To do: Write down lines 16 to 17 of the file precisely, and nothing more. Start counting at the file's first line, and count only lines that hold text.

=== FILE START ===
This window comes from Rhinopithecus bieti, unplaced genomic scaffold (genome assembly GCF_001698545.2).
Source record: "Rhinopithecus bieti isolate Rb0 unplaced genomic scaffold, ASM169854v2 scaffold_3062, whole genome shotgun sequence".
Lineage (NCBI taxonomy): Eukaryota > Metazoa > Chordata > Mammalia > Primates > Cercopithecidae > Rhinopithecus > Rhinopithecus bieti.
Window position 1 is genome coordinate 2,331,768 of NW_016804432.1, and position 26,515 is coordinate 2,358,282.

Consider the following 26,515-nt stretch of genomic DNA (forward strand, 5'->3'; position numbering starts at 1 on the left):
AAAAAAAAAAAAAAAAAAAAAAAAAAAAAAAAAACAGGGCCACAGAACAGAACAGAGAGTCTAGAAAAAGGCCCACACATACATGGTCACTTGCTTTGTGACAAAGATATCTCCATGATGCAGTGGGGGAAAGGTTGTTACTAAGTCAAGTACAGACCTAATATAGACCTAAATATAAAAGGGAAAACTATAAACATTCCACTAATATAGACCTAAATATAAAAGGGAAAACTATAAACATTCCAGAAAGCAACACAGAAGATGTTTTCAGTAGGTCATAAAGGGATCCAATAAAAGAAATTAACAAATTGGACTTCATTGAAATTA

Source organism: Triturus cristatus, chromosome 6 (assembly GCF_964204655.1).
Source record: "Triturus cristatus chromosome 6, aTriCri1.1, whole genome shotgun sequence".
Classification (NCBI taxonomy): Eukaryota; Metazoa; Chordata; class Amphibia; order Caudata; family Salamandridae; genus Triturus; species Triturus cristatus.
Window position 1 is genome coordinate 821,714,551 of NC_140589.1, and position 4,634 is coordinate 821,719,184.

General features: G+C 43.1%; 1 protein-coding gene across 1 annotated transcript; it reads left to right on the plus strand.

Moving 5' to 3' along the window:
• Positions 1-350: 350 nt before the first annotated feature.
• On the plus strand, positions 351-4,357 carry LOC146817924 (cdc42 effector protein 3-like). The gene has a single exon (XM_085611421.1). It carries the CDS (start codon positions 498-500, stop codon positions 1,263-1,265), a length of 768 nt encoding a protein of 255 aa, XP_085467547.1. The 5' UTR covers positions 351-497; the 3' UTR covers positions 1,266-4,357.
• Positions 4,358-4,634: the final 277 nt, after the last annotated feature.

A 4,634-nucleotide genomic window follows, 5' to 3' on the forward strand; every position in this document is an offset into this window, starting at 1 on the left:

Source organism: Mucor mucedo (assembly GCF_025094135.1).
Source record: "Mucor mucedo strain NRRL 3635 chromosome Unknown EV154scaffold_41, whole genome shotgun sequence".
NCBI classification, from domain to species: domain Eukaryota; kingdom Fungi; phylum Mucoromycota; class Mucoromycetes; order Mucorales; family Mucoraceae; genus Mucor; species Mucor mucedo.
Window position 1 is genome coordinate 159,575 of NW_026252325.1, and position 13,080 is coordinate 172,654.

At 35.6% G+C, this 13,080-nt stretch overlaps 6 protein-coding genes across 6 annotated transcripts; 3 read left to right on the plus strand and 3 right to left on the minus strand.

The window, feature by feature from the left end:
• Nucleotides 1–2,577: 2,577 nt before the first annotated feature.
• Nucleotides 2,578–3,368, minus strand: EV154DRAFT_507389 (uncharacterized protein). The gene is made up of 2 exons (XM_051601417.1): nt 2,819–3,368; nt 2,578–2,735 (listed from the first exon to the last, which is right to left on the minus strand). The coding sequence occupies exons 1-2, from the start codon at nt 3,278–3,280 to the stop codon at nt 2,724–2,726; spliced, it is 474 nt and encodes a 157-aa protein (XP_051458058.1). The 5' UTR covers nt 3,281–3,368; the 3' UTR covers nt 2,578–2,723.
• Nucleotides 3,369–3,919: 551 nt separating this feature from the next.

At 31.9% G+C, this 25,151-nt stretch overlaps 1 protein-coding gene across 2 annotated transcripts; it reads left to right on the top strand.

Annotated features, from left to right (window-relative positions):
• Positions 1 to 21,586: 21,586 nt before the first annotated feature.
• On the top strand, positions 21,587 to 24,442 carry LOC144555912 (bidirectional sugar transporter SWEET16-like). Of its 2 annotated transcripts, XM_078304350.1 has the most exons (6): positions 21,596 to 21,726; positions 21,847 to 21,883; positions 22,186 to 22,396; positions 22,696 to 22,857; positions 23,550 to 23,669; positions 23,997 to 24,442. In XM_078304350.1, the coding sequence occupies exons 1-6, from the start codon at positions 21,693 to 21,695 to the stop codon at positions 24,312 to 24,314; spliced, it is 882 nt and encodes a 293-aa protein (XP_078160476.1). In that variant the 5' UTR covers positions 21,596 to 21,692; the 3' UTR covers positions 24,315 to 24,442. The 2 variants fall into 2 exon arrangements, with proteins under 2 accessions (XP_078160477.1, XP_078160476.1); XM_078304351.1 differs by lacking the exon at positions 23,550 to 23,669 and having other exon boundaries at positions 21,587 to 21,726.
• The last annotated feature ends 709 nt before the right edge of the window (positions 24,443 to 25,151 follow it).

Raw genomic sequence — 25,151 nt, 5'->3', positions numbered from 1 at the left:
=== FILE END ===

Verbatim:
A 4,634-nucleotide genomic window follows, 5' to 3' on the forward strand; every position in this document is an offset into this window, starting at 1 on the left:

Source organism: Mucor mucedo (assembly GCF_025094135.1).